[3 replies in one]
Colm Buckley wrote:
> On 30/12/06, Timothy Murphy <tim at birdsnest.maths.tcd.ie> wrote:
>> What is the safest way of accessing a Linux home computer from outside?
>> I'm running Fedora-6 with shorewall.
>> SSH is generally considered secure if you have good password choices -
> or better, only use pre-shared keys. It's not a great idea to just
> leave the ssh port open to the outside world (you get a lot of
> dictionary attacks), so a combination of:
Rather do a ratelimit, which will fix the problem very well, as per
various scripts found in google or what I use:
> * Run ssh from a port other than 22
Which is annoying as most hosts do have SSH on port 22 and then you need
to either put a "Port 5022" or similar in your ~/.ssh/config or remember
it. Moving to another box, don't forget to copy it all over.
And the fun part is, it will indeed 'stop', actually avoid, those ssh
scans, but it doesn't avoid a bot simply scanning all the ports on your
box. One could then do a 'if $ip > 500 ports then block' but that will
in the end nicely block you out. (Same for the above script actually)
> * Restrict the IP ranges from which connections can be made
Reasonable idea, unless you might want to connect from some random
address. I have one 'open' box, the rest are closed, except for the open
> * Implement port knocking
Which a random portscan can also break and is annoying as you have to do
it everytime to open up that port. If the adversary is on the link in
between they will know the sequence and they are able to connect too.
* Run your SSH on IPv6
As scans don't happen there ;) Also if you blow your IPv4 config (and
you have native IPv6) you can still get in. If you have pf it doesn't
work, but iptables is separate for IPv4 and IPv6, if you peep up your
IPv4 rules you can usually still get in over IPv6, which has saved my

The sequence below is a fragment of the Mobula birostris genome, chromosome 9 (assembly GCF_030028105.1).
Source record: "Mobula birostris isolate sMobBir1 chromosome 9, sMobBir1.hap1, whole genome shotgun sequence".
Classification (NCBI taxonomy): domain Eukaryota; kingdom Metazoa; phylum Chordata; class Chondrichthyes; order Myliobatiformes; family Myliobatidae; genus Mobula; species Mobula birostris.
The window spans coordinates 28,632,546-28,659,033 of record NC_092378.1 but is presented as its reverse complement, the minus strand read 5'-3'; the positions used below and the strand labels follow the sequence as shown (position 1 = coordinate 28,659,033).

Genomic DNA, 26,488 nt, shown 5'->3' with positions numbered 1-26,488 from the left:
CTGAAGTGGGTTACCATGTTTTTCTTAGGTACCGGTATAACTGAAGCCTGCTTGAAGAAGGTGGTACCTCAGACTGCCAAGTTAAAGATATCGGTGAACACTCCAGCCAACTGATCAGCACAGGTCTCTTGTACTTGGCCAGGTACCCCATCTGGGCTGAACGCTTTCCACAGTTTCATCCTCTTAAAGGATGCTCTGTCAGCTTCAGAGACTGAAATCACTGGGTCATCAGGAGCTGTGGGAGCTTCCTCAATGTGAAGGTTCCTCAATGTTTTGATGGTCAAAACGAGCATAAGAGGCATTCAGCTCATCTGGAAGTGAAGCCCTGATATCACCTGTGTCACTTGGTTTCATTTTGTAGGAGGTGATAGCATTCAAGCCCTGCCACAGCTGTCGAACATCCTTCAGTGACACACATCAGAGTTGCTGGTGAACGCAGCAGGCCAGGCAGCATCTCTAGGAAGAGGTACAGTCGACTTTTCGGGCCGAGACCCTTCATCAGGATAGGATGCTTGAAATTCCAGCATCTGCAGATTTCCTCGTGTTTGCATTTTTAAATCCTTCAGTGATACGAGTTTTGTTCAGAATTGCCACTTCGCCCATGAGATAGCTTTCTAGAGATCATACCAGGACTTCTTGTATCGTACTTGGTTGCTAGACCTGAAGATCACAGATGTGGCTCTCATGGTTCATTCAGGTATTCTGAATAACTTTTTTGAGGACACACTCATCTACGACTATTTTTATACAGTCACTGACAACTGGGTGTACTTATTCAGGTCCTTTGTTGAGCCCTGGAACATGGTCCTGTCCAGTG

touche a couple of times ;)
paul at clubi.ie wrote:
> IOW: If you want plausible deniability, keep your computers and
> networks slightly /insecure/.
They run Debian unstable, is that good enough ;)
Log files can be faked anyway, thus any capturing done can be false.
Evidence can be planted etc. If some $gov authority wants to get you
they will get you anyway, as they don't lie in court. I am thus far from
worried about that.
Timothy Murphy wrote:
> Unfortunately I don't know the IP address I'll be calling from.
My general 101 solution: Get a IPv6 tunnel on your laptop, tada you have
a static IPv6 address ;) Then again any other VPN does the same and you
still have the problem that the server accepting the tunnel might be
compromised etc... it's moving the problem around.
> I presently use shorewall to (hopefully) protect my system
> from external access.
> (The ssh port is not open to the world.)
> I see there is some documentation on port-knocking with shorewall,
> at <http://www.shorewall.net/PortKnocking.html>,
> so I guess I'll try to set that up.
I would advise against it, especially as it is more trouble than it is
worth. But that is my view on it. Others think it is great, it might be
that you will think the same thing.
> One thing I guess I've never understood
> is why it is so easy to set up an ssh connection internally,
> eg if someone brings a laptop into the house.
> My shorewall policy allows connection from LAN to firewall:
> loc $FW ACCEPT
> Does that mean ssh does not look for any authentication in this case?
No, that means that the PACKETS are allowed to that service.
Authentication is handled by the application, not in the network.
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